I am a sceptic of relativity theory and am trying to become a believer. As far as I know (about this theory), time slows down when some one travels at the speed of light. What about blind people ? Will this effect happen for them as well ?.. I am curious because blind people have nothing to do with light.
The Digital Computer Laboratory (DCL) is organized and tasked with building the University's first computer system. Professor of Physics Ralph Meagher is named Chief Engineer. (Professors of Physics will be involved in the design and construction of Illiacs I, II, and III.)
Wheeler Loomis inaugurates a full program in solid state physics, one of the first in the nation, and recruits Frederick Seitz, head of the Physics Department at Carnegie Institute of Technology, to head it. It is to be an interdisciplinary program, run by a committee of representatives from Physics, Chemistry, and several College of Engineering departments. Seitz immediately hires Robert Maurer, David Lazarus, Charles Slichter, and Dillon Mapother.
Graduate student Erwin Hahn discovers spin echoes and free precession in condensed matter, introducing new techniques in nuclear magnetic resonance (NMR) that will totally dominate physical, chemical, and biological applications of NMR.
The Board of Trustees approves the purchase of a large digital computer for $150,000 from the Reeves Instrument Company. When it becomes clear that the company cannot deliver the machine, the University's Research Board, headed by physicist Louis Ridenour, proposes that it design a computer itself. (On January 13, 1949, the Trustees authorize the Research Board to proceed.)
The newly completed 20-MeV betatron is used to treat an actual cancer patient, under the supervision of local physician Henry Quastler. (Quastler will later join the university full-time and establish a major program in medical radiology.)
Still an unpaid Physics non-person, Gertrude Goldhaber confirms the identity of beta rays with atomic electrons by showing that the Pauli exclusion principle operates in states of a constituent beta ray particle and an atomic electron.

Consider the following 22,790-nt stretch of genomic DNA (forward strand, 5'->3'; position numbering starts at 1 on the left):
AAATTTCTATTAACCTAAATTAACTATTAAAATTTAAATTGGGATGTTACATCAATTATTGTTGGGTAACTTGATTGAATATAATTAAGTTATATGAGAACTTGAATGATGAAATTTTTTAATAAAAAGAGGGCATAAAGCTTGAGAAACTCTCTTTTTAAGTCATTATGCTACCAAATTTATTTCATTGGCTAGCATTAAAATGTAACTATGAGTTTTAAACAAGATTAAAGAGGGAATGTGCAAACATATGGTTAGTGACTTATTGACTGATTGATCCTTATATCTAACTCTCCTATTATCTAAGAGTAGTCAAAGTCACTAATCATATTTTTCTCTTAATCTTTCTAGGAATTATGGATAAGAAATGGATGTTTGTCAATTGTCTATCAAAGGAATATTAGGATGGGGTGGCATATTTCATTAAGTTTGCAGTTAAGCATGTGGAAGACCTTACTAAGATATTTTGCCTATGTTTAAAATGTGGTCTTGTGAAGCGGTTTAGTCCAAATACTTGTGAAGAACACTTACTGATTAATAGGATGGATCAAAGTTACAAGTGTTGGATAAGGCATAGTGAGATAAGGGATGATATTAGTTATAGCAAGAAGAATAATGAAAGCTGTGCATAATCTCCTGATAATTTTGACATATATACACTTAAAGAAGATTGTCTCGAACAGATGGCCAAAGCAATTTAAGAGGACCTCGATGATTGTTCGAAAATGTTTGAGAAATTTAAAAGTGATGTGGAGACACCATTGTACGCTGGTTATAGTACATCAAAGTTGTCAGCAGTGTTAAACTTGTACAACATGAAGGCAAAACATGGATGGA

Physicist Louis Ridenour, who became acquainted with Wheeler Loomis at the Rad Lab, becomes Dean of the Graduate College at Illinois at his urging, which will have profound implications for Physics.
Wheeler Loomis returns from the Rad Lab and begins to rebuild the department, as many faculty members, displaced by war research, accept positions at other universities and the national labs, including John Manley, John R. Richardson, Gerhart K. Groetzinger, Lyle W. Phillips, H. William Koch, Gerald F. Tape, Robert Serber, Norman Ramsey, and Herbert A. Nye.
Loomis is vigorous in establishing strong interactions in research programs between Physics and other units in the University, particularly with the Departments of Chemistry and Chemical Engineering, Electrical Engineering (now Electrical and Computer Engineering), and Metallurgy (now Materials Science and Engineering). Joint appointments are frequently arranged whereby physicists are recruited as full- or part-time faculty members of other campus departments. (These interactions will lead to major new programs in physical metallurgy in the Department of Metallurgy and in semiconductor science in the Department of Electrical Engineering, as well as to the full development of the Department of Computer Science.) Loomis initiates a strong physics-chemistry-biology program, eventually attracting such scholars as Robert Emerson, Salvador Luria, and Hans Frauenfelder.
To Physics' astonishment, the Illinois General Assembly allocates $1.5 million to build the 250-MeV betatron and a structure to house it at the University. A 75-MeV betatron is designed and built as a prototype for the larger machine.
With the end of the war and the lifting of security restrictions, Gerald Kruger announces the part played by the Department in the war effort. The betatron had been used by the Manhattan Project to determine basic properties of thorium, uranium, and plutonium. Professor Maurice Goldhaber and Gertrude Goldhaber proved the usefulness of beryllium in a uranium pile. Professors John H. Manley and Robert Serber helped write the feasibility reports for the atom bomb. In all, 19 members of the Physics Department worked on the Manhattan Project at Los Alamos and another 32 worked on the development of radar at MIT.